I was surprised to see the temple actually adjoining the town on its west end.  Between the temple on the west side and a rugged and steep peak on the east side, Ollantaytambo is sandwiched between two formidable rock formations.
Temple to west

Monolith to the east
Note structures on side of peak
Besides the site of the Incan temple ruins, the town, itself, is built upon the old Incan town foundations.  In the ancient part of town, small rivulets run alongside each street
Typical Incan street layout
while current residents reside in homes whose foundations date back to Incan times.
"Modern" homes on Incan foundations
Ollantaytambo was the site of a battle between Manco Inca and Spanish Conquistador, Hernando Pizarro in 1537.  In this battle, Pizarro was defeated as Manco Inca thwarted the Spanish-led attack by flooding the valley floor.  Gathering reinforcements, Pizarro returned to do battle once again.  Upon his return, Pizarro found Manco Inca had fled into the jungle.  The exact location of the battle is unknown but evidence suggests that it took place east of Ollantaytambo near the town of Pachar.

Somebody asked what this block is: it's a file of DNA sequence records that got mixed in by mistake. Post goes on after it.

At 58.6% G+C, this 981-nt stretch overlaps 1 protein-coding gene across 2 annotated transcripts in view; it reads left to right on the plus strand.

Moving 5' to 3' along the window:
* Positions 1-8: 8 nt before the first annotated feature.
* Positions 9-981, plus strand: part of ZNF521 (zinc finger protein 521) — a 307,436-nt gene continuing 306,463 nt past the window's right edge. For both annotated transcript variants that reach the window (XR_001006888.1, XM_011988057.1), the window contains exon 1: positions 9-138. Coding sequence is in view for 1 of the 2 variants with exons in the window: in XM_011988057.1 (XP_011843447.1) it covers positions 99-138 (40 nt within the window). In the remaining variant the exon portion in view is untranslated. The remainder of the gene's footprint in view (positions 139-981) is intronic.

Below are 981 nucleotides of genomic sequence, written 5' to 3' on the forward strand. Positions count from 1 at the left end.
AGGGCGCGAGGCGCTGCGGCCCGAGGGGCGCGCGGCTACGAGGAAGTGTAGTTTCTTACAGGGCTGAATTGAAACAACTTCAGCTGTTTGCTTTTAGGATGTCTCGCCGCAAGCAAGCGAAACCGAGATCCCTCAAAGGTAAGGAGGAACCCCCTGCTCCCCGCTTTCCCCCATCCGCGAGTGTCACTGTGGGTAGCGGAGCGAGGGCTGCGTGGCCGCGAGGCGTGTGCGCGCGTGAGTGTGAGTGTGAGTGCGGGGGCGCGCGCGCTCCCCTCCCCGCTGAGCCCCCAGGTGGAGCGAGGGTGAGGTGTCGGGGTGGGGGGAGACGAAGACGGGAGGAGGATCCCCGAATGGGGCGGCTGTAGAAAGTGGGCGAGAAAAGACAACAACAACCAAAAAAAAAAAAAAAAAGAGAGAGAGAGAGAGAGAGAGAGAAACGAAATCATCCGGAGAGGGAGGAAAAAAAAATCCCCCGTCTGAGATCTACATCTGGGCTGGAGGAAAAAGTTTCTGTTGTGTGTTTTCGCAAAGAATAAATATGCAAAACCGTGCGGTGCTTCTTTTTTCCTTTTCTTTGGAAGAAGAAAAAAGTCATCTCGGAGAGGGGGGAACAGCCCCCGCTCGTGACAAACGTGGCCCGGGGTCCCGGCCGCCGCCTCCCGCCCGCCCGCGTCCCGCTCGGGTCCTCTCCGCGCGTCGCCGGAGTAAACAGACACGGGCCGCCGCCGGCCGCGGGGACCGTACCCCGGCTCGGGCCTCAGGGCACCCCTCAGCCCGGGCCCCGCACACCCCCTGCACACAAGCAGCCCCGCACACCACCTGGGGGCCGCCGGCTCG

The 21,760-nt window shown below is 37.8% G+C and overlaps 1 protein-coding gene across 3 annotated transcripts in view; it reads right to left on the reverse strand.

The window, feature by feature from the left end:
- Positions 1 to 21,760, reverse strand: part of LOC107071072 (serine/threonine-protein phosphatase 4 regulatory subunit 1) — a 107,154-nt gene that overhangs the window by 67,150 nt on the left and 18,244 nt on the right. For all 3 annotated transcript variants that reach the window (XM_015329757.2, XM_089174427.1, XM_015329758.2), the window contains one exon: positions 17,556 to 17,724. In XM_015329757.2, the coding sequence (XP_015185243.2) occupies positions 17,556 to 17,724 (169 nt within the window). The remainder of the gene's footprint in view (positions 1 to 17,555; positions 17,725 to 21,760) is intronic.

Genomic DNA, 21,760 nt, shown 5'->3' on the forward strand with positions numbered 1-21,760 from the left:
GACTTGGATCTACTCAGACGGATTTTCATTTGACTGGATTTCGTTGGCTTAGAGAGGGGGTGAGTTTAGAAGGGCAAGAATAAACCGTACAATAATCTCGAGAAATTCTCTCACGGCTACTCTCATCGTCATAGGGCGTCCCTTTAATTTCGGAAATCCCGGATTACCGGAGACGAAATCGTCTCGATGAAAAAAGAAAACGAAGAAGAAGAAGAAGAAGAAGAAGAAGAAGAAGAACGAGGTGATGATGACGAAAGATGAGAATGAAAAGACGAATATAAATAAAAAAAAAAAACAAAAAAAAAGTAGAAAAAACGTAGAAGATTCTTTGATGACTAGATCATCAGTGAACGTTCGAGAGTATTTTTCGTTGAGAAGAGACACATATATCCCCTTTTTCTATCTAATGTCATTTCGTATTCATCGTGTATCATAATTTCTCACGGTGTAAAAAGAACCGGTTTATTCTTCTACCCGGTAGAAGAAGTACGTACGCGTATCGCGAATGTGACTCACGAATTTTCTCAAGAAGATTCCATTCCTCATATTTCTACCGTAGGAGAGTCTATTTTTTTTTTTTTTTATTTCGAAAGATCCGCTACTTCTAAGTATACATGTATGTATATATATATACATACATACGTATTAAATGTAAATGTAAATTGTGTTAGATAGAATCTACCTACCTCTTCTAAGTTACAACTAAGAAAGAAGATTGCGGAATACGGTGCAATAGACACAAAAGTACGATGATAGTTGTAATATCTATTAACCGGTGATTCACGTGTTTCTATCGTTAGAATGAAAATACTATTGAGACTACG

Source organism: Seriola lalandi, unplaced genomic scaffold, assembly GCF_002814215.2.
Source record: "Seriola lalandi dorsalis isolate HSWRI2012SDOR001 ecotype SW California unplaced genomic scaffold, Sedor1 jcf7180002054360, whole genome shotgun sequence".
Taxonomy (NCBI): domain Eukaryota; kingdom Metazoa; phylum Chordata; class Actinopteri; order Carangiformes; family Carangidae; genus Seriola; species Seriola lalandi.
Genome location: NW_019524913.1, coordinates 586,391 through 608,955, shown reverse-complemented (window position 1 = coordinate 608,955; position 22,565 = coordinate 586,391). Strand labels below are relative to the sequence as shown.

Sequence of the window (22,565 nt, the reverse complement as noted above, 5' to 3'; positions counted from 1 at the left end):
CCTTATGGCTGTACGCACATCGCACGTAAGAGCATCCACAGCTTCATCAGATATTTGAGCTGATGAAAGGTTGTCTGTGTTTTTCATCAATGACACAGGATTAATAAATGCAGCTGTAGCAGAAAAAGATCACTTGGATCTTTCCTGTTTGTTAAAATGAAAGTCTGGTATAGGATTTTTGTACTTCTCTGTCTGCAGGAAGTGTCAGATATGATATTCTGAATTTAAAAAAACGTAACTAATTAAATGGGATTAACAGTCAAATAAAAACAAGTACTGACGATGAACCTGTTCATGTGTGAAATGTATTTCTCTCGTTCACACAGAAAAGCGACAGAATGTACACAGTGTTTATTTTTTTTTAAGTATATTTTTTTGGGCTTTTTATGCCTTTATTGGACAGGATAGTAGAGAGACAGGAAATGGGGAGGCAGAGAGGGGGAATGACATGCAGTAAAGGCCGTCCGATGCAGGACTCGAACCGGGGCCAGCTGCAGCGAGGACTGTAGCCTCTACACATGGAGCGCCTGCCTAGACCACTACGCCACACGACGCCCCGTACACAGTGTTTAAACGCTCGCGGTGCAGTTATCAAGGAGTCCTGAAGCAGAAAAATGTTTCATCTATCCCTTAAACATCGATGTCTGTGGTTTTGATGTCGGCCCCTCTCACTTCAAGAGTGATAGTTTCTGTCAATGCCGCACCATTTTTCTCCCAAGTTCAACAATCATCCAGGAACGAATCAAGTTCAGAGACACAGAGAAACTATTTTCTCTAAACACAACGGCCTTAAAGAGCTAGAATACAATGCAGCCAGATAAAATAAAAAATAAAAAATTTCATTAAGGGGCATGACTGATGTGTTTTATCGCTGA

From atop main temple looking north up valley
From the temple looking across the town, notice the structures clinging to the side of the steep rocky peak.  These buildings are granaries or storehouses.  One set of three row buildings is situated about one third up the face of the mountain.  The climb is steep, slippery, and not always well marked.  I passed one explorer who had lost her way on the path to the granaries.  I invited her to follow me up.  The view from these heights is stunning.
Granaries

Granaries
Granaries
View of temple from Granaries
During our stay, it was festival time.  While my wife and sister were negotiating textile prices at a stall near the hotel, a truck came down the main road and made a hard left.  Too hard in fact and barreled into construction scaffolding and tearing off the front fender.  Imagine my surprise when the back door flew open and a scene out of a circus presented itself.  Peruvians in traditional grab piled out of the back of the truck at a great rate of outflow.  Women and children first!

Interesting little town that deserves a visit on any trek to Machu Picchu.  I certainly would return.